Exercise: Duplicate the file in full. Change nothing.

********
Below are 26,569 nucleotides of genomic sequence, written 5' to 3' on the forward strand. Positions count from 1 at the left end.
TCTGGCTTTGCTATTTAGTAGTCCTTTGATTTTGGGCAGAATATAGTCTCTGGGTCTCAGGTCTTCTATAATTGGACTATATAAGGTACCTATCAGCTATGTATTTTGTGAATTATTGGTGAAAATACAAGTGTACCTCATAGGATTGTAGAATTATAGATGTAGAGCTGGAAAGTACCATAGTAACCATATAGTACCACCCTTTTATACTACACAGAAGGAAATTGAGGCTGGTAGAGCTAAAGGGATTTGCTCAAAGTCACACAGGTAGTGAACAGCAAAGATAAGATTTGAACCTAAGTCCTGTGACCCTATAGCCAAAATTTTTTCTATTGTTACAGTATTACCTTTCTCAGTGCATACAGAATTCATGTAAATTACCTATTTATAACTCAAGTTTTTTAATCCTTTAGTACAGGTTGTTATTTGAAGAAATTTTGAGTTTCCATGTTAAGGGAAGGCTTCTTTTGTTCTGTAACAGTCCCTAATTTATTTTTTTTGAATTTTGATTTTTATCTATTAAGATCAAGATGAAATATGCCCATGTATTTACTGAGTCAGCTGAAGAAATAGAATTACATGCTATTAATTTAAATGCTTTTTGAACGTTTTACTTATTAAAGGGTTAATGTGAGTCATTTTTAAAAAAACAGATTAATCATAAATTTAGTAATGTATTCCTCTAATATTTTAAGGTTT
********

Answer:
Below are 26,569 nucleotides of genomic sequence, written 5' to 3' on the forward strand. Positions count from 1 at the left end.
TCTGGCTTTGCTATTTAGTAGTCCTTTGATTTTGGGCAGAATATAGTCTCTGGGTCTCAGGTCTTCTATAATTGGACTATATAAGGTACCTATCAGCTATGTATTTTGTGAATTATTGGTGAAAATACAAGTGTACCTCATAGGATTGTAGAATTATAGATGTAGAGCTGGAAAGTACCATAGTAACCATATAGTACCACCCTTTTATACTACACAGAAGGAAATTGAGGCTGGTAGAGCTAAAGGGATTTGCTCAAAGTCACACAGGTAGTGAACAGCAAAGATAAGATTTGAACCTAAGTCCTGTGACCCTATAGCCAAAATTTTTTCTATTGTTACAGTATTACCTTTCTCAGTGCATACAGAATTCATGTAAATTACCTATTTATAACTCAAGTTTTTTAATCCTTTAGTACAGGTTGTTATTTGAAGAAATTTTGAGTTTCCATGTTAAGGGAAGGCTTCTTTTGTTCTGTAACAGTCCCTAATTTATTTTTTTTGAATTTTGATTTTTATCTATTAAGATCAAGATGAAATATGCCCATGTATTTACTGAGTCAGCTGAAGAAATAGAATTACATGCTATTAATTTAAATGCTTTTTGAACGTTTTACTTATTAAAGGGTTAATGTGAGTCATTTTTAAAAAAACAGATTAATCATAAATTTAGTAATGTATTCCTCTAATATTTTAAGGTTT